Published Monday, Oct. 15, 2012
At the Sutter National Wildlife Refuge near Yuba City, wetlands that should be teeming with mallards, canvasbacks, geese and pelicans are instead parched and barren.
The refuge, established in 1945, is normally able to flood its 21 wetland tracts by early October. They provide food and shelter for millions of birds that migrate across the globe, using California's Central Valley as a vital stop along the Pacific Flyway.
In addition to their ecological importance, the Sacramento Valley's public wildlife refuges attract more than 200,000 visitors per year, including hunters, anglers and bird lovers. They are one of the only options for outdoor lovers who can't afford a pricey duck club membership or an exotic bird-watching safari.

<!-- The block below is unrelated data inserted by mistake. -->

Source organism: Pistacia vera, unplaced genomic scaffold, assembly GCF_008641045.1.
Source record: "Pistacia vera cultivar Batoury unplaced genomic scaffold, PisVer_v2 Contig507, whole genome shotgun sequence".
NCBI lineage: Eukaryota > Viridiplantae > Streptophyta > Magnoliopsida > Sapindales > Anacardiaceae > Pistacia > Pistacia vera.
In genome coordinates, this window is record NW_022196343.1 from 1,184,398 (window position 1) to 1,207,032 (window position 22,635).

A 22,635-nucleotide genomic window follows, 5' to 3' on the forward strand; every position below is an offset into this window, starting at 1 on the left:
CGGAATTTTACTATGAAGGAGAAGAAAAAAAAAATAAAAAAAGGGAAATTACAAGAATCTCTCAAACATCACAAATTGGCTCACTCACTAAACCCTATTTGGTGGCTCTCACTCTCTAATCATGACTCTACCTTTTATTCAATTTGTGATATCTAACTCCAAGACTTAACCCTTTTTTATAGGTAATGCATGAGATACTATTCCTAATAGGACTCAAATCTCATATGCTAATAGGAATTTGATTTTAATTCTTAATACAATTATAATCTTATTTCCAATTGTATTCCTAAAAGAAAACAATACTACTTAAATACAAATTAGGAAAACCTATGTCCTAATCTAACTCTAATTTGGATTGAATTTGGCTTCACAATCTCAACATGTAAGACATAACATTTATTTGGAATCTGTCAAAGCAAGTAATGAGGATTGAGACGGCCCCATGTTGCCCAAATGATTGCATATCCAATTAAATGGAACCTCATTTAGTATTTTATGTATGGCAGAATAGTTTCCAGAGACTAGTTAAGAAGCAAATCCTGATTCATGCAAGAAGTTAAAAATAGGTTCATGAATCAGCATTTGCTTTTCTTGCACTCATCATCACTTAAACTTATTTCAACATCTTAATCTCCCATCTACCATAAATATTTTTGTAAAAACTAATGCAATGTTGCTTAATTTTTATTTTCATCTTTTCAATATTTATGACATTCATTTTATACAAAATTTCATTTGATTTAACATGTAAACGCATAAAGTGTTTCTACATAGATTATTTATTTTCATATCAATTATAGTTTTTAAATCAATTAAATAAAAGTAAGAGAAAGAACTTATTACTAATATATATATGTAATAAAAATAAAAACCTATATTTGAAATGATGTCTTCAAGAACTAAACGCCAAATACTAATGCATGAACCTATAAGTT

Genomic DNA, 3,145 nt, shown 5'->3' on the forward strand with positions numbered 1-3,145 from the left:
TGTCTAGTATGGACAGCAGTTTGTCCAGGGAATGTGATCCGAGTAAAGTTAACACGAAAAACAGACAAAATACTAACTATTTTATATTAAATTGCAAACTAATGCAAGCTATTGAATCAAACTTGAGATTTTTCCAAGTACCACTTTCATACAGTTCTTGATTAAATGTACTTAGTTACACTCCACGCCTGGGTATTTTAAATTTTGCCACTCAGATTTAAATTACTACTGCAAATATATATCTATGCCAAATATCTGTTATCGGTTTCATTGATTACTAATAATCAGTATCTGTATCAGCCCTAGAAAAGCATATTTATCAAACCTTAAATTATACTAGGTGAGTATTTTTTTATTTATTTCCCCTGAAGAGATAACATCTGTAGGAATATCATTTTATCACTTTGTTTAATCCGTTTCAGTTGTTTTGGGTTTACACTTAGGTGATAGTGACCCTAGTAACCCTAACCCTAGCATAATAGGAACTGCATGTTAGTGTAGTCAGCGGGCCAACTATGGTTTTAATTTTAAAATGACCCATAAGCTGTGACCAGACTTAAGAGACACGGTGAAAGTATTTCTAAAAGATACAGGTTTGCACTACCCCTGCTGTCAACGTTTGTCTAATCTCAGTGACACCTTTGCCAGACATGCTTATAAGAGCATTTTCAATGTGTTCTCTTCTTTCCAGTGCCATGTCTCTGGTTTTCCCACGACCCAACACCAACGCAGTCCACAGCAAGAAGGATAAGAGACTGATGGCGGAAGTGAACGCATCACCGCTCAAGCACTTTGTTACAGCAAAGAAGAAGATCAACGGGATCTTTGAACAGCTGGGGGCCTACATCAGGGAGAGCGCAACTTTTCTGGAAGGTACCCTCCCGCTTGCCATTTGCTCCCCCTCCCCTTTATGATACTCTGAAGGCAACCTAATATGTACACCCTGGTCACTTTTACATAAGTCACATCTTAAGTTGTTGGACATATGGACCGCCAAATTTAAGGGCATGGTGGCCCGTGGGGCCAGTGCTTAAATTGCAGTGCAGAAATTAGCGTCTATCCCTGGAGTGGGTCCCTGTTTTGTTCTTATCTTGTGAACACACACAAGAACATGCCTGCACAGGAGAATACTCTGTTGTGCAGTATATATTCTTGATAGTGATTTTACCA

This year, 80 percent of the Sutter refuge remains dry. That means about 2,000 acres of potential habitat is nearly empty of bird life. Ponds normally busy with squawking ducks and geese are dried to a crisp in the October sun.
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